The last time the New York Yankees reached the World Series, techno group Owl City was taking the country by storm with their chart-topping hit “Fireflies”, the world was readying for James Cameron’s supposed masterpiece Avatar, and I was in the second grade learning how to add. Suffice to say, 2009 was quite a long time ago. Despite maintaining a winning record each year since, the Yankees have failed to meet expectations for over a decade now. Pinstriped fans have stood in front of their television in a surrender cobra, watching their team enter an early offseason year after year. Over the past few years, the luck required to hoist the World Series trophy has not been on the Yankees’ side. Now, with the best record in the American League and a .667 winning percentage, it’s time for the Yankees to create their own luck.
I consider myself quite the optimist. I will go to war for my team and its players and will enter every season confident that they can make a run. Except for this past one. I’ve never been as down on a Yankees offseason since I started following them closely about a decade ago. New York passed on a fantastic free agent class, instead opting to trade for Isaiah Kiner-Falefa and Josh Donaldson from the Minnesota Twins, and bringing in José Trevino to backup Kyle Higashioka. For the first time in years, I really didn’t see the Yankees as a bonafide contender. So, naturally, they got off to one of the best starts in franchise history.
Through July 8, the Yankees were 61-23, dominating every opponent that walked into The Bronx. The team was off to a pace that matched the 1998 squad that has gone down in history as one of the best of all-time and was certainly proving me wrong. But, that was never meant to last. The 2022 Yankees were never good enough to challenge the all-time wins record. They’ve gone 5-10 over their past 15, and are just 17-17 since their nine-game winning streak was snapped on June 19. As the old homage goes, no one is as good as they look when they’re winning nor as bad as they look when they’re losing. New York is no different. Still, the Yankees are lucky. They hit this rut at the perfect time. They still sit 11.5 games ahead of the second place Toronto Blue Jays in the American League East race, but weaknesses of the ball club have been exposed early enough that they can go make some upgrades before the trade deadline passes. The first of which came late last night, as it was announced the Bronx Bombers acquired former Boston Red Sox left fielder Andrew Benintendi from the Kansas City Royals. Benny is the first of what should be a handful of upgrades to this roster. Here are a few more options that should be on the Yankees radar 6 PM on August 2.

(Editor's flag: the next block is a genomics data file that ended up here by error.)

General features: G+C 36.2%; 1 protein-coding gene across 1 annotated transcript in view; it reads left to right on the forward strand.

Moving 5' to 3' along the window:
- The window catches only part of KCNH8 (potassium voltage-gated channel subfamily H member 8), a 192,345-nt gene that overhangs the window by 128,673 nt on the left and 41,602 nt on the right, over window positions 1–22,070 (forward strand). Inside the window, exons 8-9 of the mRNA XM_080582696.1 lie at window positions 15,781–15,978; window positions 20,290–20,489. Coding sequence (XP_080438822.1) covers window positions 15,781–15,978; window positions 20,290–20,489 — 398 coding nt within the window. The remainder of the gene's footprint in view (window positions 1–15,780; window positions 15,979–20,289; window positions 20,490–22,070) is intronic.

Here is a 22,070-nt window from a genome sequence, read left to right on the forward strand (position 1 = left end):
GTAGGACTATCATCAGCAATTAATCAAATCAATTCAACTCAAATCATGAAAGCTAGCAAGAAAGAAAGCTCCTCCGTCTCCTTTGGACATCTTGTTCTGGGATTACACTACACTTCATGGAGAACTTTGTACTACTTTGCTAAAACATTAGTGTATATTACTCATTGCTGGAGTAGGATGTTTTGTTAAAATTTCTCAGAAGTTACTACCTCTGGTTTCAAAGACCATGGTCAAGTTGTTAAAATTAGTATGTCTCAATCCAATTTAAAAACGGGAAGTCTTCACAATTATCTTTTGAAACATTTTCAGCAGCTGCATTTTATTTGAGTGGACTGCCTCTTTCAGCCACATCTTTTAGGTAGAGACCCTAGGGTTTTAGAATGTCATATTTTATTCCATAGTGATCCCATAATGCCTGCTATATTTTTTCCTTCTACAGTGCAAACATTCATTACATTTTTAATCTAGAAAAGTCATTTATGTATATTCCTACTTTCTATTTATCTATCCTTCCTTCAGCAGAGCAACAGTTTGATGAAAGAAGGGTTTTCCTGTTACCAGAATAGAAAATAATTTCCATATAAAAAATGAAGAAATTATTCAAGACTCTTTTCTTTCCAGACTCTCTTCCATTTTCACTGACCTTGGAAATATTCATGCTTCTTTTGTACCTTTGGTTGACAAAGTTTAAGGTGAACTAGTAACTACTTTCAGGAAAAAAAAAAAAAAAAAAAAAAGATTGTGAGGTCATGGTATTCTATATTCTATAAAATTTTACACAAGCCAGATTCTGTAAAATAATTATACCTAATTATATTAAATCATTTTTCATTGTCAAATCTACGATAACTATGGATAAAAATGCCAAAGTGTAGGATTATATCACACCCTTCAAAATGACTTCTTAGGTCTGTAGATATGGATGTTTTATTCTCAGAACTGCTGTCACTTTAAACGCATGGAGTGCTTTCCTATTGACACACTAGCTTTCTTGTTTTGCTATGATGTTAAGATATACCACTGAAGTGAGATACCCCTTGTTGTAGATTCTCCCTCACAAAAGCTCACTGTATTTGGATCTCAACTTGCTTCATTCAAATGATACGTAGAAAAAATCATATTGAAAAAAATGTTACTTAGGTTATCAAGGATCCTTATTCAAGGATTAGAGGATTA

The One That Already Happened
Yankees get: LF Andrew Benintendi
Royals get: LHP TJ Sikkema (Yankees #19 Prospect, per MLB.com), RHP Beck Way (#21), and RHP Chandler Champlain
I am cheating a bit here. Yes, this trade already happened, I’m not clairvoyant. The Yankees brought in the former arch-rival for three A-ball pitchers. I’m not gonna get too much into it, as my colleague Estevão Maximo already broke it down super well here, but the Yankees brought in a high-contact, high-OBP lefty rental to round out the lineup and slot into left field.
A Game 2 Starter
Last night on YES, Jack Curry, one of the most tied in reporters on the Yankees beat, said that he doesn’t think the Yankees Game 2 starter is on the team at this point. Only two pitchers on the market could potentially fit that bill: Reds’ Luis Castillo and Athletics’ Frankie Montas. Both have control through 2023 and are perfect fits next to Gerrit Cole in New York’s rotation.
As of now, the Yankees rotation is in two tiers: Game 1 starters and Game 4 starters. Gerrit Cole and Luis Severino are in that first tier, but the latter is currently shelved with a shoulder injury and hasn’t pitched in a full season since 2018. The rest of the rotation, starring Nestor Cortes Jr, Jameson Taillon, and Jordan Montgomery, are having good years but should not be trusted to get the ball twice in a seven-game playoff series. That’s why one of Castillo and Montas is necessary to add to this rotation.
If I had to guess, Castillo will be the one in The Bronx this time next week. The Yankees have been linked to him for years and his 2.86 ERA this year is a career best. He’s a perfect fit for the roster, and while the price may be a bit high, he would lengthen this rotation a ton. Montas though, is not too bad of a backup. The team should also keep an eye on Giants’ Carlos Rodón, who is having a fantastic year and could become available if the Giants slide continues.
Okay, I know that’s not happening. But let a guy dream.
A Depth Starter